Kurdish humanitarian organisations issued an urgent call for “international support” today amid a growing refugee crisis in northern Syria.
Camps have been established in the Shehba region for the hundreds of thousands of civilians who have been forced to flee Afrin since Turkey launched Operation Olive Branch on January.
But camp officials say that they are struggling to meet the needs of the refugees and are not receiving any help or support from the international community.
Kampa Berxwedanê was built by the Afrin and Shehba administrations using their own limited resources and they are building a second camp named Kampa Serdemê to cope with the rising demand.
Kampa Serdemê spokesperson Hesen Heman said: “We will be putting up 2,000 tents in this camp. Our goal is to settle 15,000 people here.
“We are trying to fulfil all their needs with our own means, we haven’t received any help from the outside to date.”
They called for humanitarian organisations to visit the camps and meet the migrants.
“Outside aid must come urgently,” she added.
The invasion of Afrin by Nato’s second-largest army has been branded illegal and Turkey has been accused of carrying out chemical attacks and ethnic cleansing of Kurds.
President Recep Tayyip Erdogan’s forces have allied with jihadist mercenaries in the Free Syrian Army along with former Isis and al-Qaida fighters recruited.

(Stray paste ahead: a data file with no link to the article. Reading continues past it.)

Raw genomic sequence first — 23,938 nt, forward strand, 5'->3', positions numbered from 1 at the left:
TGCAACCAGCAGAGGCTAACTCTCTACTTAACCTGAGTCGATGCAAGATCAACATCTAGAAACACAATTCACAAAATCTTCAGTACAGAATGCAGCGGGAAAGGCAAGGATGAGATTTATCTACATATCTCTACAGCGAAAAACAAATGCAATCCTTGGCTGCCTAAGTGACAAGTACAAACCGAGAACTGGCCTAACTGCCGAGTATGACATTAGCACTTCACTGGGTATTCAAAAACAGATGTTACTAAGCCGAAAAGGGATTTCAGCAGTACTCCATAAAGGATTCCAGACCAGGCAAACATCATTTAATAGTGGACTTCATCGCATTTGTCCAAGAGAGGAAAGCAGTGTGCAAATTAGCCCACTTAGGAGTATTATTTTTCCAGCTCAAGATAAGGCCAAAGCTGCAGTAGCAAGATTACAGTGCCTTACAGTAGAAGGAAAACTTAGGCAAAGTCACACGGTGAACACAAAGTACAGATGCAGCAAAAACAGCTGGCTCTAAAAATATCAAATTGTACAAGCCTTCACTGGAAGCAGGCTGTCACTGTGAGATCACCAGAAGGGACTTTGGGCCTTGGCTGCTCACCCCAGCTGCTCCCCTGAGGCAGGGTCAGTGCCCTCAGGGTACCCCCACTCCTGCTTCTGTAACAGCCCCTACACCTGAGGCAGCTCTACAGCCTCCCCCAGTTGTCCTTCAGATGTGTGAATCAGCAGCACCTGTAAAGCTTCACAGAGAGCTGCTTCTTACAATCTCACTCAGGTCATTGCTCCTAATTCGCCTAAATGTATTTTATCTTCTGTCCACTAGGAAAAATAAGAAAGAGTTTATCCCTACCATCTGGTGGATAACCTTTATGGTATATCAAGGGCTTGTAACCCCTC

Turkey stands accused of war crimes after the release of shocking images of the mutilation of dead women’s bodies and accusations of beheadings and the targeting of civilians.
Mr Erdogan insists the operation is targeting “terrorists” close to the Turkish border.
You can’t buy a revolution, but you can help the only daily paper in Britain that’s fighting for one by joining the 501 club.
Just £5 a month gives you the opportunity to win one of 17 prizes, from £25 to the £501 jackpot.
By becoming a 501 Club member you are helping the Morning Star cover its printing, distribution and staff costs — help keep our paper thriving by joining!
You can’t buy a revolution, but you can help the only daily paper in Britain that’s fighting for one by become a member of the People’s Printing Press Society.
The Morning Star is a readers’ co-operative, which means you can become an owner of the paper too by buying shares in the society.
Shares are £1 each — though unlike capitalist firms, each shareholder has an equal say. Money from shares contributes directly to keep our paper thriving.
Some union branches have taken out shares of over £500 and individuals over £100.
You can’t buy a revolution, but you can help the only daily paper in Britain that’s fighting for one by donating to the Fighting Fund.
The Morning Star is unique, as a lone socialist voice in a sea of corporate media. We offer a platform for those who would otherwise never be listened to, coverage of stories that would otherwise be buried.
The rich don’t like us, and they don’t advertise with us, so we rely on you, our readers and friends. With a regular donation to our monthly Fighting Fund, we can continue to thumb our noses at the fat cats and tell truth to power.
Donate today and make a regular contribution.